Antarctica is a Booksmart-style comedy about a couple of high school girls, friends who don’t fit in, cocky and standoffish as a defence against the scorn they get from fellow schoolmates. They are not cool.
They have fairly OK home lives which they think are horrible, a perfectly decent school life which they also think is horrible, and most of their woes are entirely self-generated. People refer to them as dykes, which they’re not
They sound like an awful pair of entitled bitches and in real life they probably would be, but in the hands of actors Chloë Levine and newcomer Kimie Muroya they’re charm personified – it really helps that Levine and Muroya have a hand-in-glove chemistry. The actors mesh as well as the characters.
Writer/director Keith Bearden gets us on side with them by putting the girls to the sword – Kat (Levine), sick of being shunned, and slightly charmed by peevish motormouth Stevie D (Steve Lipman), lets him have sex with her in the back of a car.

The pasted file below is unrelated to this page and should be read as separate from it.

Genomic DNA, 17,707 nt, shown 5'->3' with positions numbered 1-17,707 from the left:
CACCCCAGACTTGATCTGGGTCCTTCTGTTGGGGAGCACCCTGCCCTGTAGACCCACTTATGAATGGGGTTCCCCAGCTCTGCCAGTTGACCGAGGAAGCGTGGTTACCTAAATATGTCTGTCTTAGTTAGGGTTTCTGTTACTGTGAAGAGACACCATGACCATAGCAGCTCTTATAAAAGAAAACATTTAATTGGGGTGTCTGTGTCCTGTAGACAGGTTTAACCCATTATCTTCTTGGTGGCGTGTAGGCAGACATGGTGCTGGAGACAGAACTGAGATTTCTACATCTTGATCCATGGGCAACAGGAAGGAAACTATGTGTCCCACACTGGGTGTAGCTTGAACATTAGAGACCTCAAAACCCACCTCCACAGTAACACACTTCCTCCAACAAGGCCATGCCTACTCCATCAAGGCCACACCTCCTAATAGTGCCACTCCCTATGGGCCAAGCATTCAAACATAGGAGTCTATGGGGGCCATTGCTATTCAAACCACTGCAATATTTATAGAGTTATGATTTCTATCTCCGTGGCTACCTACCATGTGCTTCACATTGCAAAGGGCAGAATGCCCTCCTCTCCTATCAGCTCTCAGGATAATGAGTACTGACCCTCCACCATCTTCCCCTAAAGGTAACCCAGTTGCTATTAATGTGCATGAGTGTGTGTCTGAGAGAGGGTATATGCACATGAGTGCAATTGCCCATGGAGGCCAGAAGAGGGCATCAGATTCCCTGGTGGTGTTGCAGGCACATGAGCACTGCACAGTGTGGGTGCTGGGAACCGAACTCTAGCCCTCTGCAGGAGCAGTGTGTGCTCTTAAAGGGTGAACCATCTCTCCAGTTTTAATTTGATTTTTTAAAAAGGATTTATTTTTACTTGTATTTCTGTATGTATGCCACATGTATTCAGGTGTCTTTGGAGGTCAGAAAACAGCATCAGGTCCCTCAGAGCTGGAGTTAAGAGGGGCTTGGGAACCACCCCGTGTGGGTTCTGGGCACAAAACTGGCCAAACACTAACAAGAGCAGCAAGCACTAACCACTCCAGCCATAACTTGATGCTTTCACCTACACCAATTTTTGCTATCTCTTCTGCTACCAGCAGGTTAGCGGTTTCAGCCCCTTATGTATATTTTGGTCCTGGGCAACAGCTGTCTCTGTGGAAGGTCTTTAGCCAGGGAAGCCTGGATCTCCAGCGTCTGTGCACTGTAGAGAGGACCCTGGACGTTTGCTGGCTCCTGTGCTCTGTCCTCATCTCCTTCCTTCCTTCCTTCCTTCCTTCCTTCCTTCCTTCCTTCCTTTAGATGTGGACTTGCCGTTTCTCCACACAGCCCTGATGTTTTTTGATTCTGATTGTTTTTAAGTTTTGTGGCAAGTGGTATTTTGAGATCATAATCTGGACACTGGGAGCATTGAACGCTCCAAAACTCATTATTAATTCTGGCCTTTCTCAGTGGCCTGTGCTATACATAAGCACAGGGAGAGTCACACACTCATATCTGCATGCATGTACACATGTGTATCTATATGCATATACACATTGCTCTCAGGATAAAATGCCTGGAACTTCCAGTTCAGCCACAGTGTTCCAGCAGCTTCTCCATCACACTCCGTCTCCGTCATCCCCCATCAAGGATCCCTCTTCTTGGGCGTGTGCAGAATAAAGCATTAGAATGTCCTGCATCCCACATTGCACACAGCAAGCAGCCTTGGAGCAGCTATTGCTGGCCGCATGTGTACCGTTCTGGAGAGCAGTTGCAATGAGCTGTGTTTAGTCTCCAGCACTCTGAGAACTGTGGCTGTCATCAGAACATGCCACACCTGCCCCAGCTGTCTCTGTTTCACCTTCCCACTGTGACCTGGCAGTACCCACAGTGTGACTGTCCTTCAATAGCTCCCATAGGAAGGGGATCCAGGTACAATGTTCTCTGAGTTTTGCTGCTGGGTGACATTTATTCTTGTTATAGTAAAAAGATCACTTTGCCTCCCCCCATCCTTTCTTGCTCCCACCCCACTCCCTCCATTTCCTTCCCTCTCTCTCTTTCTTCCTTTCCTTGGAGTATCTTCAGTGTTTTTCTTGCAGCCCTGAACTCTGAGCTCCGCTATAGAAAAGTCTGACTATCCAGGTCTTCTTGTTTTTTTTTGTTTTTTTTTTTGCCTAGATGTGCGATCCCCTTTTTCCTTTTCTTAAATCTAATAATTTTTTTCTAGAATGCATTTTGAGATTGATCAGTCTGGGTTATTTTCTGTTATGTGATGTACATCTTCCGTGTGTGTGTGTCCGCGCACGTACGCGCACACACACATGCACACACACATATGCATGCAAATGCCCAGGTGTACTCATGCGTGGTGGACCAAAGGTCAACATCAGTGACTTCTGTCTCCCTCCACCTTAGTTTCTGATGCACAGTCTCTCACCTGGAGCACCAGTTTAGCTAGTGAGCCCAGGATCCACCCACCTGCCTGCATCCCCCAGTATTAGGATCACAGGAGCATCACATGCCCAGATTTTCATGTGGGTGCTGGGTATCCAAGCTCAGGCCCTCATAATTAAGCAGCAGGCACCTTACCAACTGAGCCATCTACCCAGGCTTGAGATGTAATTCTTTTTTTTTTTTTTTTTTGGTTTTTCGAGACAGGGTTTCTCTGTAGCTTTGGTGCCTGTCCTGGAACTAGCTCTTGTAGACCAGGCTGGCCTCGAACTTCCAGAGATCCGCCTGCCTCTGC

Stevie D, being a dick, spreads details of his conquest across that generic social media platform that movies use and soon everyone at school is treating Kat like a slut, which provokes Janet (Muroya) into violence against Stevie D.
This being the sort of weird school where classes are being taught on the greatest US president of all time (Ronald Reagan) and the country’s biggest traitor (Bill Clinton), the girls both end up under heavy manners. Kat is sent to a sex rehab clinic mostly catering to horny old dudes (motto: Open Heart, Closed Zipper), while Janet is put on a lady tranquiliser called Femtrexl, which causes her to hallucinate that she’s being visited by an astronaut.
Neither of these things seem plausible, but then the high school comedy rarely seems entirely plausible, with attitudes to sex which seem, to anyone who grew up on this side of the Atlantic, to still be stuck in the 1950s.
Playing both to and against these genre expectations, Antarctica is a State of the Fucked-Up Nation comedy with the humour almost entirely of the TMI sort. For instance Kat’s mother (Chlea Lewis) admits at one point, in an attempt to promote a closer emotional bond with her daughter, that she didn’t really catch herpes from a yoga mat.
Most of the jokes land, some do not. In general, films about teenage ennui can get a bit wearisome – every character a Holden Caulfield, none of the writers a Diablo Cody – but Antarctica dodges that bullet through the sheer likeability of the young women, the actors’ gift for comic delivery (Muroya in particular) and by Bearden’s decision to include an oasis of cuteness in the shape of a local retirement home where there’s a weekly dance.
Cynical feelgood – it’s a sub-genre all of its own.
© Steve Morrissey 2020